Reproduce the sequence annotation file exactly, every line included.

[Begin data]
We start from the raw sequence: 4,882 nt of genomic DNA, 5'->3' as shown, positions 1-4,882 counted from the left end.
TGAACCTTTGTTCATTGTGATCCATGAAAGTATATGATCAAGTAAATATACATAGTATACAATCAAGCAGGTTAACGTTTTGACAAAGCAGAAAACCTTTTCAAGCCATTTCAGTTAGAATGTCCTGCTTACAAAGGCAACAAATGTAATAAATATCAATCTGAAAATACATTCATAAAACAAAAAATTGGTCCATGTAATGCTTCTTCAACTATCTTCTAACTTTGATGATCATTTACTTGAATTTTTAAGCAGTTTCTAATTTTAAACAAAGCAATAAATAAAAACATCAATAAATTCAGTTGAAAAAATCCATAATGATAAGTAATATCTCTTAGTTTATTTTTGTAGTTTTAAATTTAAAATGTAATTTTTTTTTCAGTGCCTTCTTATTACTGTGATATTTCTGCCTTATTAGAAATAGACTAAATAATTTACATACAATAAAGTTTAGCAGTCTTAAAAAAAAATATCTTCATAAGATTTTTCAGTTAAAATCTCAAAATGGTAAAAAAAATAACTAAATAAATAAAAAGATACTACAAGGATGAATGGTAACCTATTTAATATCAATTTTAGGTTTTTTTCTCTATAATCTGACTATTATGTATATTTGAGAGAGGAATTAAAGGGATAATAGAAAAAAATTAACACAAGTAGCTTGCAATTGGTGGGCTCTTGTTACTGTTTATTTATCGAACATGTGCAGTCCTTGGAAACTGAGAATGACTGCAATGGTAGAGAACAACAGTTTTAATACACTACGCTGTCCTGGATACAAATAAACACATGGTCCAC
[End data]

We start from the raw sequence: 4,882 nt of genomic DNA, 5'->3' as shown, positions 1-4,882 counted from the left end.
TGAACCTTTGTTCATTGTGATCCATGAAAGTATATGATCAAGTAAATATACATAGTATACAATCAAGCAGGTTAACGTTTTGACAAAGCAGAAAACCTTTTCAAGCCATTTCAGTTAGAATGTCCTGCTTACAAAGGCAACAAATGTAATAAATATCAATCTGAAAATACATTCATAAAACAAAAAATTGGTCCATGTAATGCTTCTTCAACTATCTTCTAACTTTGATGATCATTTACTTGAATTTTTAAGCAGTTTCTAATTTTAAACAAAGCAATAAATAAAAACATCAATAAATTCAGTTGAAAAAATCCATAATGATAAGTAATATCTCTTAGTTTATTTTTGTAGTTTTAAATTTAAAATGTAATTTTTTTTTCAGTGCCTTCTTATTACTGTGATATTTCTGCCTTATTAGAAATAGACTAAATAATTTACATACAATAAAGTTTAGCAGTCTTAAAAAAAAATATCTTCATAAGATTTTTCAGTTAAAATCTCAAAATGGTAAAAAAAATAACTAAATAAATAAAAAGATACTACAAGGATGAATGGTAACCTATTTAATATCAATTTTAGGTTTTTTTCTCTATAATCTGACTATTATGTATATTTGAGAGAGGAATTAAAGGGATAATAGAAAAAAATTAACACAAGTAGCTTGCAATTGGTGGGCTCTTGTTACTGTTTATTTATCGAACATGTGCAGTCCTTGGAAACTGAGAATGACTGCAATGGTAGAGAACAACAGTTTTAATACACTACGCTGTCCTGGATACAAATAAACACATGGTCCAC